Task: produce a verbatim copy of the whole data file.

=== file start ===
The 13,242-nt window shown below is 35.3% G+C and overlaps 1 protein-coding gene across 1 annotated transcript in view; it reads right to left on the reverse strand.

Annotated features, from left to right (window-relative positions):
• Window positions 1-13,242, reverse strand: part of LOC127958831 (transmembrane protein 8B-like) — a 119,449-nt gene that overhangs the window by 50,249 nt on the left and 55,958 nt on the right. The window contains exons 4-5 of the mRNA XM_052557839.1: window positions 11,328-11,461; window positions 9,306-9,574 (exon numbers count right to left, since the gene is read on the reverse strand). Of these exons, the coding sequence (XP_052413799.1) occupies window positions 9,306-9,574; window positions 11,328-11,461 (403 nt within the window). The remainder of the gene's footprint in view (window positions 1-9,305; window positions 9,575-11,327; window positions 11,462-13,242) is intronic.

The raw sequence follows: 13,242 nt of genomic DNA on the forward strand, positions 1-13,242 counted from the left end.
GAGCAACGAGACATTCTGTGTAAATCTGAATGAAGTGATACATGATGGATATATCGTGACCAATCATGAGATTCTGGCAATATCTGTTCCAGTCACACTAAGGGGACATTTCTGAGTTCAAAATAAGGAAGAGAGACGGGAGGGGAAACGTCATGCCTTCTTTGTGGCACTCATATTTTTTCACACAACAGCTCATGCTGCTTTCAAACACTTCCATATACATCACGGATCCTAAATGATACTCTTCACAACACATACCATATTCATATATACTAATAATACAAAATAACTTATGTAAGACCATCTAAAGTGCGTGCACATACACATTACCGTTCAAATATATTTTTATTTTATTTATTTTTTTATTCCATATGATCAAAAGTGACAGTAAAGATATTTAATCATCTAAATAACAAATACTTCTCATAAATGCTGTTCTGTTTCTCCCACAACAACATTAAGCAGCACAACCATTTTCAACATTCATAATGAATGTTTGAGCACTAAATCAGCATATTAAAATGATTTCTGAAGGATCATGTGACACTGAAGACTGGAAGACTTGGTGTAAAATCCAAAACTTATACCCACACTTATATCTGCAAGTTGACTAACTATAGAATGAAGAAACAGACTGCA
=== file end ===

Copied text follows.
The 13,242-nt window shown below is 35.3% G+C and overlaps 1 protein-coding gene across 1 annotated transcript in view; it reads right to left on the reverse strand.

Annotated features, from left to right (window-relative positions):
• Window positions 1-13,242, reverse strand: part of LOC127958831 (transmembrane protein 8B-like) — a 119,449-nt gene that overhangs the window by 50,249 nt on the left and 55,958 nt on the right. The window contains exons 4-5 of the mRNA XM_052557839.1: window positions 11,328-11,461; window positions 9,306-9,574 (exon numbers count right to left, since the gene is read on the reverse strand). Of these exons, the coding sequence (XP_052413799.1) occupies window positions 9,306-9,574; window positions 11,328-11,461 (403 nt within the window). The remainder of the gene's footprint in view (window positions 1-9,305; window positions 9,575-11,327; window positions 11,462-13,242) is intronic.

The raw sequence follows: 13,242 nt of genomic DNA on the forward strand, positions 1-13,242 counted from the left end.
GAGCAACGAGACATTCTGTGTAAATCTGAATGAAGTGATACATGATGGATATATCGTGACCAATCATGAGATTCTGGCAATATCTGTTCCAGTCACACTAAGGGGACATTTCTGAGTTCAAAATAAGGAAGAGAGACGGGAGGGGAAACGTCATGCCTTCTTTGTGGCACTCATATTTTTTCACACAACAGCTCATGCTGCTTTCAAACACTTCCATATACATCACGGATCCTAAATGATACTCTTCACAACACATACCATATTCATATATACTAATAATACAAAATAACTTATGTAAGACCATCTAAAGTGCGTGCACATACACATTACCGTTCAAATATATTTTTATTTTATTTATTTTTTTATTCCATATGATCAAAAGTGACAGTAAAGATATTTAATCATCTAAATAACAAATACTTCTCATAAATGCTGTTCTGTTTCTCCCACAACAACATTAAGCAGCACAACCATTTTCAACATTCATAATGAATGTTTGAGCACTAAATCAGCATATTAAAATGATTTCTGAAGGATCATGTGACACTGAAGACTGGAAGACTTGGTGTAAAATCCAAAACTTATACCCACACTTATATCTGCAAGTTGACTAACTATAGAATGAAGAAACAGACTGCA